Deuteronomy 33:22
And of Dan he said, Dan is a lion's whelp: he shall leap from Bashan.
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(22) Dan is a lion’s whelp.—Jacob compared him to a serpent and an adder. The lion of the tribe of Dan is not like the lion of the tribe of Judah.

He shall leap from Bashan.—The taking of Laish is probably referred to. It was a sudden, treacherous surprise, like the spring of a lion on his prey (Judges 18:27-28). The “hill of Bashan” is opposed to God’s hill in Psalm 68:15. The “king of Bashan” are reproved (Amos 4:1). The “bulls of Bashan” represent the enemies of Christ in Psalm 22:12.

O Naphtali . . . possess thou the west (literally, the sea) and the south.—This is not easy to interpret literally. The only sea in Naphtali’s inheritance was the Sea of Galilee. If we look on to the days when that sea becomes famous in Holy Scripture, we find our Saviour dwelling in “the land of Zeoulun and the land of Naphtali,” and through his Galilean followers possessing the west and the south, taking the “nations for his inheritance, and the utmost parts of the earth for His possession.”

Deuteronomy 33:22. A lion’s whelp — Courageous, and generous, and strong, and successful against his enemies. Which leapeth from Bashan — Because there were many and fierce lions in those parts, whence they used to come forth and leap upon the prey. Or this may refer either to the particular victories obtained by Samson, who was of the tribe of Dan, or to a more general achievement of that tribe, when a party of them surprised Laish, which lay in the furthest part of the land of Canaan from them. And the mountain of Bashan lying not far from that city, from whence they probably made their descent upon it, thus leaping from Bashan.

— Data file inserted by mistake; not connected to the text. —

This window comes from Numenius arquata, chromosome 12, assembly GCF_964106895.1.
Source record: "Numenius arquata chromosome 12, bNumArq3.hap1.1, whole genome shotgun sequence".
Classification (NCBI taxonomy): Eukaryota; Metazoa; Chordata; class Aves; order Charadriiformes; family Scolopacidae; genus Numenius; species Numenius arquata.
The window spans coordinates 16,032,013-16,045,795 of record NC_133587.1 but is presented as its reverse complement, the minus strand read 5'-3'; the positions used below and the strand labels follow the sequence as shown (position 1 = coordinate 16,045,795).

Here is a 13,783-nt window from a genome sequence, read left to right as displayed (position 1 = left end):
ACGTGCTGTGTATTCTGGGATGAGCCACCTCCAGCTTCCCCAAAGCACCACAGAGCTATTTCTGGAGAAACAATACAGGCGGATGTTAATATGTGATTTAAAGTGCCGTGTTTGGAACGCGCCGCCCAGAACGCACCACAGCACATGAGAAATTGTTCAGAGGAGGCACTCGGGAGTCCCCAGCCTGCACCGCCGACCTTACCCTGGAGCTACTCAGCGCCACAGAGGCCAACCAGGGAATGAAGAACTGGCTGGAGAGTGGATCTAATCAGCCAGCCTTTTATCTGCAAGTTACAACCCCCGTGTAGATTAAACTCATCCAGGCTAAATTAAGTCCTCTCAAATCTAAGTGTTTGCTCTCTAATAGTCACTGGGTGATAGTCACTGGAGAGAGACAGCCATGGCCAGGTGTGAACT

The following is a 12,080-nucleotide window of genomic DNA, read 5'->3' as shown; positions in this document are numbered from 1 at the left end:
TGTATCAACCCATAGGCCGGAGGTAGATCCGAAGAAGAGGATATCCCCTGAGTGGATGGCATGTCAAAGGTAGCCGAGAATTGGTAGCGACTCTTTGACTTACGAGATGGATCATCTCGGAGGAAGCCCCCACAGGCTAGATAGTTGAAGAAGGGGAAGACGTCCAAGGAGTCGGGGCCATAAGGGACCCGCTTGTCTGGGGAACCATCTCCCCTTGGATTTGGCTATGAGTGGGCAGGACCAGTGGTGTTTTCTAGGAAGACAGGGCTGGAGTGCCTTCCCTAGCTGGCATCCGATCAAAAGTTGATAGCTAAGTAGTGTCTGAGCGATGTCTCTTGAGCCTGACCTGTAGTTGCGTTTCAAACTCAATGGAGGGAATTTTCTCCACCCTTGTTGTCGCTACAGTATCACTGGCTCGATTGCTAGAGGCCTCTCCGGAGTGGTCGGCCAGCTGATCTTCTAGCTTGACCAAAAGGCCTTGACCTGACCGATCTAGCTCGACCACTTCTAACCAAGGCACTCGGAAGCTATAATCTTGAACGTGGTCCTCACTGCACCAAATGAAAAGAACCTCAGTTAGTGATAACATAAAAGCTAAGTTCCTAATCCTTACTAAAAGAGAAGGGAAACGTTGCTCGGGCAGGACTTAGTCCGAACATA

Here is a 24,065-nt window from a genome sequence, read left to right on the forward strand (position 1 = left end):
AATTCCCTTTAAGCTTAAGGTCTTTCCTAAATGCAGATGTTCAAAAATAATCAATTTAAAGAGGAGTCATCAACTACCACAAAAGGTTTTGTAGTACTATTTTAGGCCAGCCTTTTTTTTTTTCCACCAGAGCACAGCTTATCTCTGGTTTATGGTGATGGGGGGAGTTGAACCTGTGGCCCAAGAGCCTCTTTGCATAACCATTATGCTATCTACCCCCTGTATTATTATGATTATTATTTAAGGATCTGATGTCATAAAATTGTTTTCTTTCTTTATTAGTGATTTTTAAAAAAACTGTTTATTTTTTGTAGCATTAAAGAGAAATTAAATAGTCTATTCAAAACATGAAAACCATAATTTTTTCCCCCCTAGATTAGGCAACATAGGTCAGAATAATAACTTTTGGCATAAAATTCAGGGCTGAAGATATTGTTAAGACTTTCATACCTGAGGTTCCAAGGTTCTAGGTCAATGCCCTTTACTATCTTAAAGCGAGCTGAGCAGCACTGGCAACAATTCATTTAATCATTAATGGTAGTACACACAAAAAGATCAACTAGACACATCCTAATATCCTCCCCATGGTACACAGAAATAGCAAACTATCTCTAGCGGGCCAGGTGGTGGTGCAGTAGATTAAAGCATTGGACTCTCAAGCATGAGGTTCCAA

33:6-23 The order in which the tribes are here blessed, is not the same as is observed elsewhere. The blessing of Judah may refer to the whole tribe in general, or to David as a type of Christ. Moses largely blesses the tribe of Levi. Acceptance with God is what we should all aim at, and desire, in all our devotions, whether men accept us or not, 2Co 5:9. This prayer is a prophecy, that God will keep up a ministry in his church to the end of time. The tribe of Benjamin had their inheritance close to mount Zion. To be situated near the ordinances, is a precious gift from the Lord, a privilege not to be exchanged for any worldly advantage, or indulgence. We should thankfully receive the earthly blessings sent to us, through the successive seasons. But those good gifts which come down from the Father of lights, through the rising of the Sun of righteousness, and the pouring out of his Spirit like the rain which makes fruitful, are infinitely more precious, as the tokens of his special love. The precious things here prayed for, are figures of spiritual blessing in heavenly things by Christ, the gifts, graces, and comforts of the Spirit. When Moses prays for the good will of Him that dwelt in the bush, he refers to the covenant, on which all our hopes of God's favour must be founded. The providence of God appoints men's habitations, and wisely disposes men to different employments for the public good. Whatever our place and business are, it is our wisdom and duty to apply thereto; and it is happiness to be well pleased therewith. We should not only invite others to the service of God, but abound in it. The blessing of Naphtali. The favour of God is the only favour satisfying to the soul. Those are happy indeed, who have the favour of God; and those shall have it, who reckon that in having it they have enough, and desire no more.Dan shall be like a lion which leaps forth from his covert in Bashan. Compare Sol 4:8. 22. Dan is a lion's whelp—His proper settlement in the south of Canaan being too small, he by a sudden and successful irruption, established a colony in the northern extremity of the land. This might well be described as the leap of a young lion from the hills of Bashan. Lion’s whelp, i.e. courageous, and generous, and strong, and successful against his enemies.